Background: Fifteen minutes is the typical length of an outpatient medication management appointment for people with serious mental health conditions. These brief interactions with prescribers are frequently provider driven with less than enough time focused on the patient's individual needs and personal recovery. Shared decision making is a strategy that could improve this interaction. Although strategies to support shared decision making in mental health care exist, little is known about their impact on outcomes that matter most to patients with serious mental illness. Our study explores how technology can be used in the care process to amplify the voice of the patient, support shared decisions, and improve treatment outcomes.
Objectives: Building on prior work, we will compare two ways for patients and prescribers to engage in shared decision making around medication treatment appointments in community mental health clinics: person-centered care and measurement-based care. Our research addresses three questions that patients have identified as important to them:
- Are there ways I can be more involved in my care that will result in better outcomes?
- How likely am I to benefit from improved communication with my prescriber? and
- How will shared decision making support my personal recovery and overall wellness?
Our study aims will answer these questions. Aims 1 and 2: Compare the effectiveness of measurement-based care vs. person-centered care on a range of patient-centered outcomes. Aim 3: Examine differences in patient-centered outcomes depending upon an individual's experience with medication treatment, level of intervention use, and the severity of their mental illness.
Methods: Our study will include up to 3,000 adults who have Medicaid as their health insurance and receive medication treatment at one of 14 community mental health clinics across Pennsylvania. Over 2 years, each clinic will provide one of the two shared decision-making approaches for medication treatment. We will collect information from patients at several points in time during the study. Patients will be asked to complete questionnaires, and additional data on their service use will be used. Some patients and providers will also be interviewed about their experiences with care. We will examine these data to learn if, how, and why the new services improve outcomes. This information will help us to understand patient and other stakeholder views about the new approaches and, if appropriate, ensure their continued and/or expanded availability.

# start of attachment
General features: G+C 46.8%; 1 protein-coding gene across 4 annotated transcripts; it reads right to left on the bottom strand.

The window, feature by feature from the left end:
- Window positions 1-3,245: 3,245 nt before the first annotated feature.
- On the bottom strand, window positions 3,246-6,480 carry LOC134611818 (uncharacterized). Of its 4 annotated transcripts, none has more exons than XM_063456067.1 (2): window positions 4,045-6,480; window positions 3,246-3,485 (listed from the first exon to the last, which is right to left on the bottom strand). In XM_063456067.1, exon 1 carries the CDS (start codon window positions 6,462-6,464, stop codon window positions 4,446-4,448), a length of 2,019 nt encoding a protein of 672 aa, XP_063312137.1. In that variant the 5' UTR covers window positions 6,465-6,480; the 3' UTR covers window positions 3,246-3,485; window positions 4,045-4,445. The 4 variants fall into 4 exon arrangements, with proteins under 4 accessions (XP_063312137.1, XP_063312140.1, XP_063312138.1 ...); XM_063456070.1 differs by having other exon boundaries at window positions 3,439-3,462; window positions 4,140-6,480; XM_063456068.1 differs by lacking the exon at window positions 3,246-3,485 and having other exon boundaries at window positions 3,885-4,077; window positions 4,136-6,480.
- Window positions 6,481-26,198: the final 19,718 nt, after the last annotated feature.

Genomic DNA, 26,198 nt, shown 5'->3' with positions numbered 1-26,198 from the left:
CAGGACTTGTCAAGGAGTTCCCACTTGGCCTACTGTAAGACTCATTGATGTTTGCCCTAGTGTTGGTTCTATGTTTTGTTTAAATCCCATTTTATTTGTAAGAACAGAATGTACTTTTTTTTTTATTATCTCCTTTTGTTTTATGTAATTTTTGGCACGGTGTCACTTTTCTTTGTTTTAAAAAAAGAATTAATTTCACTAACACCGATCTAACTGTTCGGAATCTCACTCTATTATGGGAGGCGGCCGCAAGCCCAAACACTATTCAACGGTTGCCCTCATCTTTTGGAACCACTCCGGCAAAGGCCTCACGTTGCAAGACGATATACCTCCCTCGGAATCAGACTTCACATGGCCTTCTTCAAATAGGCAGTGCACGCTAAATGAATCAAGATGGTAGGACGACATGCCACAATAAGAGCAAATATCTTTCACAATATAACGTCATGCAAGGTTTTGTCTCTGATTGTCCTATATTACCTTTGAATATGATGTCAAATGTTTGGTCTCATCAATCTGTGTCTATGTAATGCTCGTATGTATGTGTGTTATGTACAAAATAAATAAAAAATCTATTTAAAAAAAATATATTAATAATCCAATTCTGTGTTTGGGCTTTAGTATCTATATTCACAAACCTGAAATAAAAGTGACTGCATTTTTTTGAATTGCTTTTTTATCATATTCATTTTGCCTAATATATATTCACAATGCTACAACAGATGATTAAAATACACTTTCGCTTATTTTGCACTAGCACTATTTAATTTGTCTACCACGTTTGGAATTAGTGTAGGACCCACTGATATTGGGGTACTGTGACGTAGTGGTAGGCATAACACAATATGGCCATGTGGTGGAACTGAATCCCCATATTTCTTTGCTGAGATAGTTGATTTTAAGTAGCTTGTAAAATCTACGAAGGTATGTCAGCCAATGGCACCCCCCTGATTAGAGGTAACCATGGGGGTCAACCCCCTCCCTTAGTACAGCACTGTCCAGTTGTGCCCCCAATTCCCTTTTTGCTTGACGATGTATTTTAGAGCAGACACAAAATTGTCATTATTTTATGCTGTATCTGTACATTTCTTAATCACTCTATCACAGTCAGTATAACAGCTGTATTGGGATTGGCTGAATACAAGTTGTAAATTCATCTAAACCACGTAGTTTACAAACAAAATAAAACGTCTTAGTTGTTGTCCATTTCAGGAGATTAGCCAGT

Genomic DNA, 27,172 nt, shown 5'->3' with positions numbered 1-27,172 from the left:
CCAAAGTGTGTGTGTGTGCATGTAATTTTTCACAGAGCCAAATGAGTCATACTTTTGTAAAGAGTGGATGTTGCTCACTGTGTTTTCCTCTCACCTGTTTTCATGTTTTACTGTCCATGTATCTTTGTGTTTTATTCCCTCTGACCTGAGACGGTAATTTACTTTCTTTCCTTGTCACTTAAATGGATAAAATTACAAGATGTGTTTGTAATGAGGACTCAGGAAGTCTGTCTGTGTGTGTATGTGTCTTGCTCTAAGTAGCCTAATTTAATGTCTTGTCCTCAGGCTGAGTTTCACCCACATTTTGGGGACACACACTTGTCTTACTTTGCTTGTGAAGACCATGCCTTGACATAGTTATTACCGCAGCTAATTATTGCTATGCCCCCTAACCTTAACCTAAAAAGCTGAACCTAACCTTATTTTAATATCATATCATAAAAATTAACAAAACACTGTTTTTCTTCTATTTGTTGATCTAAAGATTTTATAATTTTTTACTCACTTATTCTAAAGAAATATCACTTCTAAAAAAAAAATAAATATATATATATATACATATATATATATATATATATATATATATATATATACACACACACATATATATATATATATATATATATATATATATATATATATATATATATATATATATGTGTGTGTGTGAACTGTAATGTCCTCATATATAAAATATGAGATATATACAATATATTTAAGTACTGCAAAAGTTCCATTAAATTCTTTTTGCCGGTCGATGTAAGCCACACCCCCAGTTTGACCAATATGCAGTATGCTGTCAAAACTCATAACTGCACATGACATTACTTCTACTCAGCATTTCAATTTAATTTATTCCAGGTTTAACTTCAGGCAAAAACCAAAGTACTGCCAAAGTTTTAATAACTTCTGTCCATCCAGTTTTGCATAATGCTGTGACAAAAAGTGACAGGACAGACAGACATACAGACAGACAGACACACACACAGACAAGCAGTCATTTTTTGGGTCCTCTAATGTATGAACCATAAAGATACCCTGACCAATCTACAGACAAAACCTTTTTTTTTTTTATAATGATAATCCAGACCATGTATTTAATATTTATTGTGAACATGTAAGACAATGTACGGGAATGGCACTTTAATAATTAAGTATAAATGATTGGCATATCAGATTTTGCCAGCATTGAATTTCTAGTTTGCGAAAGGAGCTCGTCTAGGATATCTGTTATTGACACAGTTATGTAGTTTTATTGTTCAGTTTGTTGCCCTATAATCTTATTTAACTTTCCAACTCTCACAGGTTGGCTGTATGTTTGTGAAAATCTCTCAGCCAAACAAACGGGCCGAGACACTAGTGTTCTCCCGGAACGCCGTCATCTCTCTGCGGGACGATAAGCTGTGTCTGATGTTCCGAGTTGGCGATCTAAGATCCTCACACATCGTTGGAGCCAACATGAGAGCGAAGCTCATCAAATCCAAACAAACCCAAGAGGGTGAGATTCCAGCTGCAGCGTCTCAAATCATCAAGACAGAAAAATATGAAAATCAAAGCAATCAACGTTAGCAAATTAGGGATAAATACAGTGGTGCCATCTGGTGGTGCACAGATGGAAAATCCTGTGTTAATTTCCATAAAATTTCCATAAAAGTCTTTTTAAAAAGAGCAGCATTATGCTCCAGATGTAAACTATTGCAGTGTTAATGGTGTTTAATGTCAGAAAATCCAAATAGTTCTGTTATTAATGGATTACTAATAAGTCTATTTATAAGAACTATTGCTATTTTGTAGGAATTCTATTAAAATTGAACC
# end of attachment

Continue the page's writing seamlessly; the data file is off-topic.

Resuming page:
Patient Outcomes: Patients determined the following outcomes to be most important to include in this study: the experience of medication treatment, involvement in shared decision making, activation and empowerment, engagement in outpatient mental health services, management of medication side effects, mental health symptom severity, functional status, and quality of life.
Johnson-Kwochka A, Carpenter-Song E, Griesemer I, et al. First-Person Perspectives on Prescriber-Service User Relationships in Community Mental Health Center Psychiatric Services (June 2017).
Torrey WC, Griesemer I, Carpenter-Song EA., Beyond "Med Management", Psychiatric Services (March 2017).